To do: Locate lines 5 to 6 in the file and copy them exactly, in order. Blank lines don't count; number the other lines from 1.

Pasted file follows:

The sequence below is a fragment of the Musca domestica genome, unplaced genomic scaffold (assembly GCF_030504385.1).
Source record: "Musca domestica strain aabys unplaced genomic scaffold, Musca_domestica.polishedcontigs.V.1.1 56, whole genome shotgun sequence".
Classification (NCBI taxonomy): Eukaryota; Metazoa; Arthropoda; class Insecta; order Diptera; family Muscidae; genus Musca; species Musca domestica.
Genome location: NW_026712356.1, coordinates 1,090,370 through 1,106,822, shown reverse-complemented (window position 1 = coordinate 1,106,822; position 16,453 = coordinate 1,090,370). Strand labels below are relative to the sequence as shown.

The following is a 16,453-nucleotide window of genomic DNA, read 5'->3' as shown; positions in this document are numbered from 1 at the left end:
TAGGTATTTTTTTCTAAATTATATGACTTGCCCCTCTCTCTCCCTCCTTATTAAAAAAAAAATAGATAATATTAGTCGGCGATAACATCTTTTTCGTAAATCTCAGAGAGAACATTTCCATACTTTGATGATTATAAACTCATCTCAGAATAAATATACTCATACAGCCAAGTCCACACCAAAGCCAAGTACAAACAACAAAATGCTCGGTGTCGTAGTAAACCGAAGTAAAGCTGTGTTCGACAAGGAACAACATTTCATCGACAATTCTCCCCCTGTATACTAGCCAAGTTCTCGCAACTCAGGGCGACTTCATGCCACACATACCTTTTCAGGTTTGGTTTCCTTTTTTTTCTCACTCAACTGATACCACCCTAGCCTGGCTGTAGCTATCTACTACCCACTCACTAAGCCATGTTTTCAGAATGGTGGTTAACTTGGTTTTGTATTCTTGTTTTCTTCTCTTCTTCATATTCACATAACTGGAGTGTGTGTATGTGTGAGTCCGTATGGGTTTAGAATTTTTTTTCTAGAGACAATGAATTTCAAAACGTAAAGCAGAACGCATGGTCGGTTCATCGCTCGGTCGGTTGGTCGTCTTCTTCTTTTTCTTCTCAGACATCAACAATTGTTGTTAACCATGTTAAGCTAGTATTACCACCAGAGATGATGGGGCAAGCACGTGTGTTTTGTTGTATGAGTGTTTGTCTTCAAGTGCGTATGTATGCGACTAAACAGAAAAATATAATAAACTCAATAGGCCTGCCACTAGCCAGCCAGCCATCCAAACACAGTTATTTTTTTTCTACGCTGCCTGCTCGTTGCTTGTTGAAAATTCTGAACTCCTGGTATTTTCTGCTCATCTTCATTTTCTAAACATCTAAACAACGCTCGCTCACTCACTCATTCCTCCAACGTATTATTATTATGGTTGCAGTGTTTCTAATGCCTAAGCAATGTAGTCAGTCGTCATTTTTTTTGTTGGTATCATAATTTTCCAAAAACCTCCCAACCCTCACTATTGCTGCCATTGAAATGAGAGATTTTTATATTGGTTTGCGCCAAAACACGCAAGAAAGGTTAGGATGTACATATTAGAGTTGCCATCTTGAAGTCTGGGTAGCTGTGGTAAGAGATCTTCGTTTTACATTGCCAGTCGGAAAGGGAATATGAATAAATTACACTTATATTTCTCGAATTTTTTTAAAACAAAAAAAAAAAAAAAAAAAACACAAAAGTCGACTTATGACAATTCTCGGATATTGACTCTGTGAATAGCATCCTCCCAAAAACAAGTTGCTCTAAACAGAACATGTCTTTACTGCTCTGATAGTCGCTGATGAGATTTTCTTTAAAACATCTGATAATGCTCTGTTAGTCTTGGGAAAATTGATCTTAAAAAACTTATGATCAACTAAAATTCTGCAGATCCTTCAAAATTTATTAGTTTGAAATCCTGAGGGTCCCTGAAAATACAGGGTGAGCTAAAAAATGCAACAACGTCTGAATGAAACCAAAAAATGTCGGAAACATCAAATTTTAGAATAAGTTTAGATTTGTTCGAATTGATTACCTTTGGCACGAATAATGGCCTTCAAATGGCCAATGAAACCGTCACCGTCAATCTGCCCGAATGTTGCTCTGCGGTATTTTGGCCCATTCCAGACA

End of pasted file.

The following is a 16,453-nucleotide window of genomic DNA, read 5'->3' as shown; positions in this document are numbered from 1 at the left end:
TAGGTATTTTTTTCTAAATTATATGACTTGCCCCTCTCTCTCCCTCCTTATTAAAAAAAAAATAGATAATATTAGTCGGCGATAACATCTTTTTCGTAAATCTCAGAGAGAACATTTCCATACTTTGATGATTATAAACTCATCTCAGAATAAATATACTCATACAGCCAAGTCCACACCAAAGCCAAGTACAAACAACAAAATGCTCGGTGTCGTAGTAAACCGAAGTAAAGCTGTGTTCGACAAGGAACAACATTTCATCGACAATTCTCCCCCTGTATACTAGCCAAGTTCTCGCAACTCAGGGCGACTTCATGCCACACATACCTTTTCAGGTTTGGTTTCCTTTTTTTTCTCACTCAACTGATACCACCCTAGCCTGGCTGTAGCTATCTACTACCCACTCACTAAGCCATGTTTTCAGAATGGTGGTTAACTTGGTTTTGTATTCTTGTTTTCTTCTCTTCTTCATATTCACATAACTGGAGTGTGTGTATGTGTGAGTCCGTATGGGTTTAGAATTTTTTTTCTAGAGACAATGAATTTCAAAACGTAAAGCAGAACGCATGGTCGGTTCATCGCTCGGTCGGTTGGTCGTCTTCTTCTTTTTCTTCTCAGACATCAACAATTGTTGTTAACCATGTTAAGCTAGTATTACCACCAGAGATGATGGGGCAAGCACGTGTGTTTTGTTGTATGAGTGTTTGTCTTCAAGTGCGTATGTATGCGACTAAACAGAAAAATATAATAAACTCAATAGGCCTGCCACTAGCCAGCCAGCCATCCAAACACAGTTATTTTTTTTCTACGCTGCCTGCTCGTTGCTTGTTGAAAATTCTGAACTCCTGGTATTTTCTGCTCATCTTCATTTTCTAAACATCTAAACAACGCTCGCTCACTCACTCATTCCTCCAACGTATTATTATTATGGTTGCAGTGTTTCTAATGCCTAAGCAATGTAGTCAGTCGTCATTTTTTTTGTTGGTATCATAATTTTCCAAAAACCTCCCAACCCTCACTATTGCTGCCATTGAAATGAGAGATTTTTATATTGGTTTGCGCCAAAACACGCAAGAAAGGTTAGGATGTACATATTAGAGTTGCCATCTTGAAGTCTGGGTAGCTGTGGTAAGAGATCTTCGTTTTACATTGCCAGTCGGAAAGGGAATATGAATAAATTACACTTATATTTCTCGAATTTTTTTAAAACAAAAAAAAAAAAAAAAAAAACACAAAAGTCGACTTATGACAATTCTCGGATATTGACTCTGTGAATAGCATCCTCCCAAAAACAAGTTGCTCTAAACAGAACATGTCTTTACTGCTCTGATAGTCGCTGATGAGATTTTCTTTAAAACATCTGATAATGCTCTGTTAGTCTTGGGAAAATTGATCTTAAAAAACTTATGATCAACTAAAATTCTGCAGATCCTTCAAAATTTATTAGTTTGAAATCCTGAGGGTCCCTGAAAATACAGGGTGAGCTAAAAAATGCAACAACGTCTGAATGAAACCAAAAAATGTCGGAAACATCAAATTTTAGAATAAGTTTAGATTTGTTCGAATTGATTACCTTTGGCACGAATAATGGCCTTCAAATGGCCAATGAAACCGTCACCGTCAATCTGCCCGAATGTTGCTCTGCGGTATTTTGGCCCATTCCAGACA